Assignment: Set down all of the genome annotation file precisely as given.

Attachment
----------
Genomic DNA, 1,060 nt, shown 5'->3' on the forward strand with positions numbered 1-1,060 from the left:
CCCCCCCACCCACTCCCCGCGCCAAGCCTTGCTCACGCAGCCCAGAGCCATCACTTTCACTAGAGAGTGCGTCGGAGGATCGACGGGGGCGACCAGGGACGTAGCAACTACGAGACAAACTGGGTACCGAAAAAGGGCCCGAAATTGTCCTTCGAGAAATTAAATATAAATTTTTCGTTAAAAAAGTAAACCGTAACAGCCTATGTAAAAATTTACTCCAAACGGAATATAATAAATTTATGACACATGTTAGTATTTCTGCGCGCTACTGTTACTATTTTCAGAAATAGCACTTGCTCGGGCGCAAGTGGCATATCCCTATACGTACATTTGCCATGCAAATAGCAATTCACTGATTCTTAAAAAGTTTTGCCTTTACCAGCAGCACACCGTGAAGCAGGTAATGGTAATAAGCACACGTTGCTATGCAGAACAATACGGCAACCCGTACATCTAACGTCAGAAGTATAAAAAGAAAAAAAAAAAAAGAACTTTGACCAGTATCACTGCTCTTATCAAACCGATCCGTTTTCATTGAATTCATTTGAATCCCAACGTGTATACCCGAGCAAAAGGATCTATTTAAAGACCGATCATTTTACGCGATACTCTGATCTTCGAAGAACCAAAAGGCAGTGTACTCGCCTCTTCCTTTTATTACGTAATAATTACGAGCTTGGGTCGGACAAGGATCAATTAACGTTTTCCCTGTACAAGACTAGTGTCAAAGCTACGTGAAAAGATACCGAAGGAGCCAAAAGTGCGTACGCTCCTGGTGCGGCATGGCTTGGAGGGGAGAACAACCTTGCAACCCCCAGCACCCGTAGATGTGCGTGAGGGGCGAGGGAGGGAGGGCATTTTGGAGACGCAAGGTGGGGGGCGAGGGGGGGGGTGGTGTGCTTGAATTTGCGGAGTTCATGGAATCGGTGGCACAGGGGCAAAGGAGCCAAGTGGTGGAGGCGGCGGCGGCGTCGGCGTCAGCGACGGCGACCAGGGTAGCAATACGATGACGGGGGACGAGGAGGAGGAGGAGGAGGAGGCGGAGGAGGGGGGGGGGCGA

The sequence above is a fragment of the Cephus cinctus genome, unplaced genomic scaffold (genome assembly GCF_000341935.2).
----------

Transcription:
Genomic DNA, 1,060 nt, shown 5'->3' on the forward strand with positions numbered 1-1,060 from the left:
CCCCCCCACCCACTCCCCGCGCCAAGCCTTGCTCACGCAGCCCAGAGCCATCACTTTCACTAGAGAGTGCGTCGGAGGATCGACGGGGGCGACCAGGGACGTAGCAACTACGAGACAAACTGGGTACCGAAAAAGGGCCCGAAATTGTCCTTCGAGAAATTAAATATAAATTTTTCGTTAAAAAAGTAAACCGTAACAGCCTATGTAAAAATTTACTCCAAACGGAATATAATAAATTTATGACACATGTTAGTATTTCTGCGCGCTACTGTTACTATTTTCAGAAATAGCACTTGCTCGGGCGCAAGTGGCATATCCCTATACGTACATTTGCCATGCAAATAGCAATTCACTGATTCTTAAAAAGTTTTGCCTTTACCAGCAGCACACCGTGAAGCAGGTAATGGTAATAAGCACACGTTGCTATGCAGAACAATACGGCAACCCGTACATCTAACGTCAGAAGTATAAAAAGAAAAAAAAAAAAAGAACTTTGACCAGTATCACTGCTCTTATCAAACCGATCCGTTTTCATTGAATTCATTTGAATCCCAACGTGTATACCCGAGCAAAAGGATCTATTTAAAGACCGATCATTTTACGCGATACTCTGATCTTCGAAGAACCAAAAGGCAGTGTACTCGCCTCTTCCTTTTATTACGTAATAATTACGAGCTTGGGTCGGACAAGGATCAATTAACGTTTTCCCTGTACAAGACTAGTGTCAAAGCTACGTGAAAAGATACCGAAGGAGCCAAAAGTGCGTACGCTCCTGGTGCGGCATGGCTTGGAGGGGAGAACAACCTTGCAACCCCCAGCACCCGTAGATGTGCGTGAGGGGCGAGGGAGGGAGGGCATTTTGGAGACGCAAGGTGGGGGGCGAGGGGGGGGGTGGTGTGCTTGAATTTGCGGAGTTCATGGAATCGGTGGCACAGGGGCAAAGGAGCCAAGTGGTGGAGGCGGCGGCGGCGTCGGCGTCAGCGACGGCGACCAGGGTAGCAATACGATGACGGGGGACGAGGAGGAGGAGGAGGAGGAGGCGGAGGAGGGGGGGGGGCGA

The sequence above is a fragment of the Cephus cinctus genome, unplaced genomic scaffold (genome assembly GCF_000341935.2).